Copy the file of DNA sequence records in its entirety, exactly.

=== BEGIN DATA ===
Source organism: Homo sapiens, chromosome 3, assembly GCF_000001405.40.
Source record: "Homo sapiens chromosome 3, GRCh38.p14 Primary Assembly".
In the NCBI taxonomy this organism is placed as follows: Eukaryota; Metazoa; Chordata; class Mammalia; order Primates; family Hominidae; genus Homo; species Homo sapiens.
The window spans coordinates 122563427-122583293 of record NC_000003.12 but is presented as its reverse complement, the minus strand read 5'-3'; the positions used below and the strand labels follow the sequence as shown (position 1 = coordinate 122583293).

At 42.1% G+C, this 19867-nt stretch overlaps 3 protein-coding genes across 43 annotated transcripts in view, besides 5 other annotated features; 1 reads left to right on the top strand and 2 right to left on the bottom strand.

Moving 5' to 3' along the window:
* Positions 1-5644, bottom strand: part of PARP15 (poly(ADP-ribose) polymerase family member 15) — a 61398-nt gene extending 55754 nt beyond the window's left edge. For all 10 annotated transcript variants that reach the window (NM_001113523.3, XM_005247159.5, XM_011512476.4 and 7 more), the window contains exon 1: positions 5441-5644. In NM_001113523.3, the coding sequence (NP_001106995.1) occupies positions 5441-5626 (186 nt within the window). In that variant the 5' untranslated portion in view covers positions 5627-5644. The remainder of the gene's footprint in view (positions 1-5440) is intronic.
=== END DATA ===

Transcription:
Source organism: Homo sapiens, chromosome 3, assembly GCF_000001405.40.
Source record: "Homo sapiens chromosome 3, GRCh38.p14 Primary Assembly".
In the NCBI taxonomy this organism is placed as follows: Eukaryota; Metazoa; Chordata; class Mammalia; order Primates; family Hominidae; genus Homo; species Homo sapiens.
The window spans coordinates 122563427-122583293 of record NC_000003.12 but is presented as its reverse complement, the minus strand read 5'-3'; the positions used below and the strand labels follow the sequence as shown (position 1 = coordinate 122583293).

At 42.1% G+C, this 19867-nt stretch overlaps 3 protein-coding genes across 43 annotated transcripts in view, besides 5 other annotated features; 1 reads left to right on the top strand and 2 right to left on the bottom strand.

Moving 5' to 3' along the window:
* Positions 1-5644, bottom strand: part of PARP15 (poly(ADP-ribose) polymerase family member 15) — a 61398-nt gene extending 55754 nt beyond the window's left edge. For all 10 annotated transcript variants that reach the window (NM_001113523.3, XM_005247159.5, XM_011512476.4 and 7 more), the window contains exon 1: positions 5441-5644. In NM_001113523.3, the coding sequence (NP_001106995.1) occupies positions 5441-5626 (186 nt within the window). In that variant the 5' untranslated portion in view covers positions 5627-5644. The remainder of the gene's footprint in view (positions 1-5440) is intronic.